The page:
The transfer is not bad compared to previous releases in this series, but is still not as good as would be hoped. The transfer is reasonably sharp and detailed. Colour is acceptable but it does look a bit washed out. Contrast is also acceptable. There are no significant problems with shadow detail.
As in the previous discs in this series, there are some compression artefacts. Low level noise is often visible, and there are MPEG artefacts apparent in backgrounds. The transfer is grainy but not excessively so. Film artefacts are limited to white spots and occasional larger damage that appears on screen briefly. Some telecine wobble is evident.
There are no subtitles provided. The disc is RSDL-formatted, with the layer change at 102:38, placed at a cut.
The sole audio track is Dolby Digital 2.0 mono, reflecting the original audio mix.
Dialogue is clear throughout. The audio is a little harsh and sibilant, not really sounding as though it was in a realistic acoustic. Given that the dialogue is the key to this play, this is unfortunate.
There is no music score.
|Surround Channel Use|
The menu is animated with a brief snippet from the film, with some music that, while it doesn't appear in the film, seems to be the theme for the DVD series.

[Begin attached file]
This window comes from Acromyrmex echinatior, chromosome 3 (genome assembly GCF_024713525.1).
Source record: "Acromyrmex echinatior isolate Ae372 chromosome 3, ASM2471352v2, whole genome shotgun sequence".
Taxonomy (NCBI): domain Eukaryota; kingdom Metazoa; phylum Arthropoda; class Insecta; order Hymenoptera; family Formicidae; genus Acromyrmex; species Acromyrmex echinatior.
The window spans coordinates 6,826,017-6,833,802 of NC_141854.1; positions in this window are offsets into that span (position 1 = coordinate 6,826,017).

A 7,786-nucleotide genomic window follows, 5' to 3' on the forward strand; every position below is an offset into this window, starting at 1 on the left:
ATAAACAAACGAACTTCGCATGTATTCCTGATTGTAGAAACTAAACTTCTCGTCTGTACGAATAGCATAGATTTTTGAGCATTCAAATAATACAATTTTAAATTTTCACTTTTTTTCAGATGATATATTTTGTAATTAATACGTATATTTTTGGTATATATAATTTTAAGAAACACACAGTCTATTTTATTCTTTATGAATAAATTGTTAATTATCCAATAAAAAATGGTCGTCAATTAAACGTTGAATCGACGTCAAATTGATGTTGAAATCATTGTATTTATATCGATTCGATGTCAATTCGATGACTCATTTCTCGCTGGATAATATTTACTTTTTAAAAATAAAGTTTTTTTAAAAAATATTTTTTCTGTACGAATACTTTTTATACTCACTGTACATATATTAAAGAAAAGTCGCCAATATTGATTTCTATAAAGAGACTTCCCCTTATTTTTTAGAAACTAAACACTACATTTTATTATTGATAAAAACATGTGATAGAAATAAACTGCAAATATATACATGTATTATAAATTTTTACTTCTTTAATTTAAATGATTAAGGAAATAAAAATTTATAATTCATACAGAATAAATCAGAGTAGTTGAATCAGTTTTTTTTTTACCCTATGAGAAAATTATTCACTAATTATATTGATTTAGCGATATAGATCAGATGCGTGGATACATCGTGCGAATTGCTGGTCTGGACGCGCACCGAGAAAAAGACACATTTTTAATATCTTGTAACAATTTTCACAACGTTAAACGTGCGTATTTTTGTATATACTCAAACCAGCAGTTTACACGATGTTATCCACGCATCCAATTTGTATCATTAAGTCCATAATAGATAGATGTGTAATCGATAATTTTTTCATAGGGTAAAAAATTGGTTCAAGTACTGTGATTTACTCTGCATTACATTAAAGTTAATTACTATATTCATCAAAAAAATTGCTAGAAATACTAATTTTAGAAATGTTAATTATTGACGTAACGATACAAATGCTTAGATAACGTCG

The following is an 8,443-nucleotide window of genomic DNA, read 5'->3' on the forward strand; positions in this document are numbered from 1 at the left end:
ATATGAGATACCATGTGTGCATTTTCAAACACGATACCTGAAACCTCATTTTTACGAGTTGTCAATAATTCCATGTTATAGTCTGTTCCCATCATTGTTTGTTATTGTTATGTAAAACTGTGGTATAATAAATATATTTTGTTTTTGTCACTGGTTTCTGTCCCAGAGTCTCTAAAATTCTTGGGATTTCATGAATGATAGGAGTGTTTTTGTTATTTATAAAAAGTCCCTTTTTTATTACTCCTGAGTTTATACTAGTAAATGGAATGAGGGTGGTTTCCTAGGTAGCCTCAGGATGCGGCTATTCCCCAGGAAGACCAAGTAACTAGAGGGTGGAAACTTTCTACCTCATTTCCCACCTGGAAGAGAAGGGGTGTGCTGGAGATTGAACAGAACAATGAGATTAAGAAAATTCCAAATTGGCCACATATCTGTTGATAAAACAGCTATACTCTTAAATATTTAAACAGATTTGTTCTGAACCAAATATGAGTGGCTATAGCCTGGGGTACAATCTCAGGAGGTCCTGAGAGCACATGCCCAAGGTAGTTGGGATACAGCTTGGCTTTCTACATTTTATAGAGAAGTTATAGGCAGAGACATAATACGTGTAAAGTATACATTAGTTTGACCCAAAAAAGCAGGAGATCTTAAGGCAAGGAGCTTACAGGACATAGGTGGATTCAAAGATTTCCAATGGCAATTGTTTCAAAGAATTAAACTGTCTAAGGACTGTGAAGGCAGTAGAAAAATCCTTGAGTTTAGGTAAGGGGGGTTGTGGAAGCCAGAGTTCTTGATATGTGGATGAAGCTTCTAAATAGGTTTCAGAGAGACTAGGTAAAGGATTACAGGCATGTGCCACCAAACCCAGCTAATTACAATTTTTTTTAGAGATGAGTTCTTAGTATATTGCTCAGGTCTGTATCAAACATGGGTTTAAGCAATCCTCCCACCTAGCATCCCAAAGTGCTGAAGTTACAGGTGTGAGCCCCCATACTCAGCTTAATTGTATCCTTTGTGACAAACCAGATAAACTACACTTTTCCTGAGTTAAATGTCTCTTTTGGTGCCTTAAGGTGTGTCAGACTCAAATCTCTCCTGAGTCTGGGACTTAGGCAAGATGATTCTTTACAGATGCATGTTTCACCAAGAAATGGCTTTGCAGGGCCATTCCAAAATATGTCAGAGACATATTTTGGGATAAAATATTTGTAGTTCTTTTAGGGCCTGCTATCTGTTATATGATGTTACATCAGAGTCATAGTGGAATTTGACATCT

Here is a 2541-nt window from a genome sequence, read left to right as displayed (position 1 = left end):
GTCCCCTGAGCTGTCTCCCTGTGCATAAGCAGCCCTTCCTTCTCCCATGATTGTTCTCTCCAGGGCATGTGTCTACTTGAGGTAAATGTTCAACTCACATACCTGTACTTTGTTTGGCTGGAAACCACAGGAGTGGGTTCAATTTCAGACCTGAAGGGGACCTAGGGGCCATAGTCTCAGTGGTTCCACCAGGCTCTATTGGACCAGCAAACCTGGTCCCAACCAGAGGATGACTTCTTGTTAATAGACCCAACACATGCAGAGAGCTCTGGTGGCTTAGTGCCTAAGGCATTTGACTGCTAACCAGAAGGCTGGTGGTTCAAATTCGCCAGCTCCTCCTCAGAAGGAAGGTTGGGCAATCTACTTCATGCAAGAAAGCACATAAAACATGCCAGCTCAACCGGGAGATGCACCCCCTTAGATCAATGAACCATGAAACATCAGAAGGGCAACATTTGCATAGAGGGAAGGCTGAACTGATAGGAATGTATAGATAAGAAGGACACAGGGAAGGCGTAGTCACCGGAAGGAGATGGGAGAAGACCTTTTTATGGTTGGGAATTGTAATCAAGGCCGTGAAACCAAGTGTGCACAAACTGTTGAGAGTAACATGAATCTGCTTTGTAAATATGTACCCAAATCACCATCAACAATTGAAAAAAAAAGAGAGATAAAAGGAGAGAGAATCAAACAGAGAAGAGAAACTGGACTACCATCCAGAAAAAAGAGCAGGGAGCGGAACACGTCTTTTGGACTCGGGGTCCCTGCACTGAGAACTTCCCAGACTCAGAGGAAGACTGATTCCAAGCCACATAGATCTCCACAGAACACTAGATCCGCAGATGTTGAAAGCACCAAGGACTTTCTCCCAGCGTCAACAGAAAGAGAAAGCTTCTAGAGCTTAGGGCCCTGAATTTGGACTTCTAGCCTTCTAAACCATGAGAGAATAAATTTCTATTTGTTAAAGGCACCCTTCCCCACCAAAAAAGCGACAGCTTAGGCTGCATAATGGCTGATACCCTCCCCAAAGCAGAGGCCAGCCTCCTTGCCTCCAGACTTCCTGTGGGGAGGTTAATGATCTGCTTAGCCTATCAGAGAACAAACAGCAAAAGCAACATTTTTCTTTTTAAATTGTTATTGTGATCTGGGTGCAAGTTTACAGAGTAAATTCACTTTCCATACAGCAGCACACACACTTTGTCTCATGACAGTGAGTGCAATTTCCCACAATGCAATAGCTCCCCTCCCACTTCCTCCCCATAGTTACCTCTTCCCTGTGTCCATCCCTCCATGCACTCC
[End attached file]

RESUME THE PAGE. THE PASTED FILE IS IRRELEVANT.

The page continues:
An interview with the playwright conducted during the late 1990s or early 2000s, in which he discusses in depth his involvement with the making of the film. Unlike the other extras, this material is not 16x9 enhanced, though it is widescreen.
This is a generic interview for the series, in which Watkin discusses his use of lighting, especially in The Homecoming. He seems quite chipper and has some anecdotes about Hepburn.
This is the best interview on the disc, as Blair talks candidly about the movie and her experiences on it.
Seven trailers for releases in this series.
This contains four articles that were included on the cinebill given to the original subscribers to the AFT seasons. They comprise a reminiscence of Hepburn by George Cukor, notes by Albee on getting his films to the screen, and articles on Tony Richardson and Paul Scofield.
A handful of production and publicity stills.
A biographical article by Michael Feingold.
NOTE: To view non-R4 releases, your equipment needs to be multi-zone compatible and usually also NTSC compatible.
The Region 4 release appears to be identical to both the UK Region 1 and the US Region 2.
One of the better entries in the AFT series, with a very good cast.
The video quality is average.
The audio quality is acceptable.
There are some useful extras.
|DVD||Pioneer DV-S733A, using Component output|
|Display||Sony 86CM Trinitron Wega KVHR36M31. Calibrated with Ultimate DVD Platinum. This display device is 16x9 capable.|
|Audio Decoder||Built in to DVD player, Dolby Digital, dts and DVD-Audio. Calibrated with Ultimate DVD Platinum.|
|Speakers||Main: Tannoy Revolution R3; Centre: Tannoy Sensys DCC; Rear: Richter Harlequin; Subwoofer: JBL SUB175|